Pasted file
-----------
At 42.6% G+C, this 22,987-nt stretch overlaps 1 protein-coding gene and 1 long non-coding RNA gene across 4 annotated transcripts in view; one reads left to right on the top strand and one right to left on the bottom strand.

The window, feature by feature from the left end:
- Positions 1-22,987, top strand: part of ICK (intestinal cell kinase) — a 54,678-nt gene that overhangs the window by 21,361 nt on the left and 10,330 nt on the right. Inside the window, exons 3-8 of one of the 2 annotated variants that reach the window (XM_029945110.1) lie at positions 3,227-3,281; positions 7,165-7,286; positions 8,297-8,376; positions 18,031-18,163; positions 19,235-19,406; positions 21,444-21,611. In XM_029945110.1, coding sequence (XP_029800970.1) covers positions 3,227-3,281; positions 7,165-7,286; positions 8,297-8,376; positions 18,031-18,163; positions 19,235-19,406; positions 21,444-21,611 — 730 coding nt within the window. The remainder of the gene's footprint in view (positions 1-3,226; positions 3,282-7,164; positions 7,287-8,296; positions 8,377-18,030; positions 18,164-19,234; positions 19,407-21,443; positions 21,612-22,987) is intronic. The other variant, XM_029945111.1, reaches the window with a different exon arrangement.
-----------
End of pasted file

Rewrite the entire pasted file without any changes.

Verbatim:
At 42.6% G+C, this 22,987-nt stretch overlaps 1 protein-coding gene and 1 long non-coding RNA gene across 4 annotated transcripts in view; one reads left to right on the top strand and one right to left on the bottom strand.

The window, feature by feature from the left end:
- Positions 1-22,987, top strand: part of ICK (intestinal cell kinase) — a 54,678-nt gene that overhangs the window by 21,361 nt on the left and 10,330 nt on the right. Inside the window, exons 3-8 of one of the 2 annotated variants that reach the window (XM_029945110.1) lie at positions 3,227-3,281; positions 7,165-7,286; positions 8,297-8,376; positions 18,031-18,163; positions 19,235-19,406; positions 21,444-21,611. In XM_029945110.1, coding sequence (XP_029800970.1) covers positions 3,227-3,281; positions 7,165-7,286; positions 8,297-8,376; positions 18,031-18,163; positions 19,235-19,406; positions 21,444-21,611 — 730 coding nt within the window. The remainder of the gene's footprint in view (positions 1-3,226; positions 3,282-7,164; positions 7,287-8,296; positions 8,377-18,030; positions 18,164-19,234; positions 19,407-21,443; positions 21,612-22,987) is intronic. The other variant, XM_029945111.1, reaches the window with a different exon arrangement.